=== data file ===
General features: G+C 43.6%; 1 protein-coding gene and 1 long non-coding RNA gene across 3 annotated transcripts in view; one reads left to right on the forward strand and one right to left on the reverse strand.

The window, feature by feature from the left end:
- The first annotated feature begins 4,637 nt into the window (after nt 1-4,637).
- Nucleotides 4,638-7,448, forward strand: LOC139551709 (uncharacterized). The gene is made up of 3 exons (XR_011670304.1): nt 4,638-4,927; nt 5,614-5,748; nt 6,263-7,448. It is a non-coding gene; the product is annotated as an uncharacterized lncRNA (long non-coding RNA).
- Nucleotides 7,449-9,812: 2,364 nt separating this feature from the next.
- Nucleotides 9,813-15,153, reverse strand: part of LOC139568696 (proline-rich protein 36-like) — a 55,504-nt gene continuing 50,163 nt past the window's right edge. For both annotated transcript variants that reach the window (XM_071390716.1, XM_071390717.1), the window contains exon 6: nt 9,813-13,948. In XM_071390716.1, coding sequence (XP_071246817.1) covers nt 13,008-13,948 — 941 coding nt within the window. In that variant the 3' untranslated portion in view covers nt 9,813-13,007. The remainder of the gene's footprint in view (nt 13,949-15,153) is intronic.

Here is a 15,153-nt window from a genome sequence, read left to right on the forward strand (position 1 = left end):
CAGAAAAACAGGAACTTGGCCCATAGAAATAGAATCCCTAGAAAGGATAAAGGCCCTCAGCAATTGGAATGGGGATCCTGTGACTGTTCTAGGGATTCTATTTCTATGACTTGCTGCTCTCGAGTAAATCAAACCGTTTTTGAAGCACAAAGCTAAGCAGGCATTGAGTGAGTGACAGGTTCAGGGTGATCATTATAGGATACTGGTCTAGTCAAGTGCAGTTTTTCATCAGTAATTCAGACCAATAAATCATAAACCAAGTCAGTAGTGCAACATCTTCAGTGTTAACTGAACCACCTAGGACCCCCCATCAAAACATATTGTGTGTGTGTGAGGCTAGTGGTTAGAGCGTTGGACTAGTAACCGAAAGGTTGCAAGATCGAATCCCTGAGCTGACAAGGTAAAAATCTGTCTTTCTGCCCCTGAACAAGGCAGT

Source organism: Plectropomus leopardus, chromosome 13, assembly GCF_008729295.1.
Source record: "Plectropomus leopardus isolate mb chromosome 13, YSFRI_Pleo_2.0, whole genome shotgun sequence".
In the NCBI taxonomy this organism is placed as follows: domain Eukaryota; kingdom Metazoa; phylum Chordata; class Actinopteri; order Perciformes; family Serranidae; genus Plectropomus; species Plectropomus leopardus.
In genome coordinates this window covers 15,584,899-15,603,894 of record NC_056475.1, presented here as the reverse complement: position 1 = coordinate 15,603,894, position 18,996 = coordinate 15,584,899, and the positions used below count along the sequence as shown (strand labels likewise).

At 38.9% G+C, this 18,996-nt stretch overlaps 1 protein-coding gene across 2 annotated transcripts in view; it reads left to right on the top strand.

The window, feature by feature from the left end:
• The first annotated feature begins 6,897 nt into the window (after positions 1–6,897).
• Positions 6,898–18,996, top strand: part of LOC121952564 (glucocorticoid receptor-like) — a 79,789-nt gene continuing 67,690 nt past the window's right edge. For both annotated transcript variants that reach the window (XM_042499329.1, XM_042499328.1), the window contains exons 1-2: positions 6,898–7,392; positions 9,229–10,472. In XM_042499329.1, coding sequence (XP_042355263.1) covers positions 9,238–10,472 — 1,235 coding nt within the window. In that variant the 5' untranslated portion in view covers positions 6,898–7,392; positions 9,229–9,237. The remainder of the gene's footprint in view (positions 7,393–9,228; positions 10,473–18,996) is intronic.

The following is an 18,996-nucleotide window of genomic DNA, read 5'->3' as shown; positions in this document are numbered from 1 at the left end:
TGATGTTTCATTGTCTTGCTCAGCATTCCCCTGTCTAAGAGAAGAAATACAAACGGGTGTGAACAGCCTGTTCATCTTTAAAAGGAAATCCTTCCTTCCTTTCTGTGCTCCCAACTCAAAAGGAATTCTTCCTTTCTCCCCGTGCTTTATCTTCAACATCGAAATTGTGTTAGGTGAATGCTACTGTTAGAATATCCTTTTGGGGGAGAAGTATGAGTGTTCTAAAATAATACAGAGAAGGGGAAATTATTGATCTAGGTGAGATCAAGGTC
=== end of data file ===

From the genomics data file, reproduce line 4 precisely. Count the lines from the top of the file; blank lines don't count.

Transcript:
- Nucleotides 4,638-7,448, forward strand: LOC139551709 (uncharacterized). The gene is made up of 3 exons (XR_011670304.1): nt 4,638-4,927; nt 5,614-5,748; nt 6,263-7,448. It is a non-coding gene; the product is annotated as an uncharacterized lncRNA (long non-coding RNA).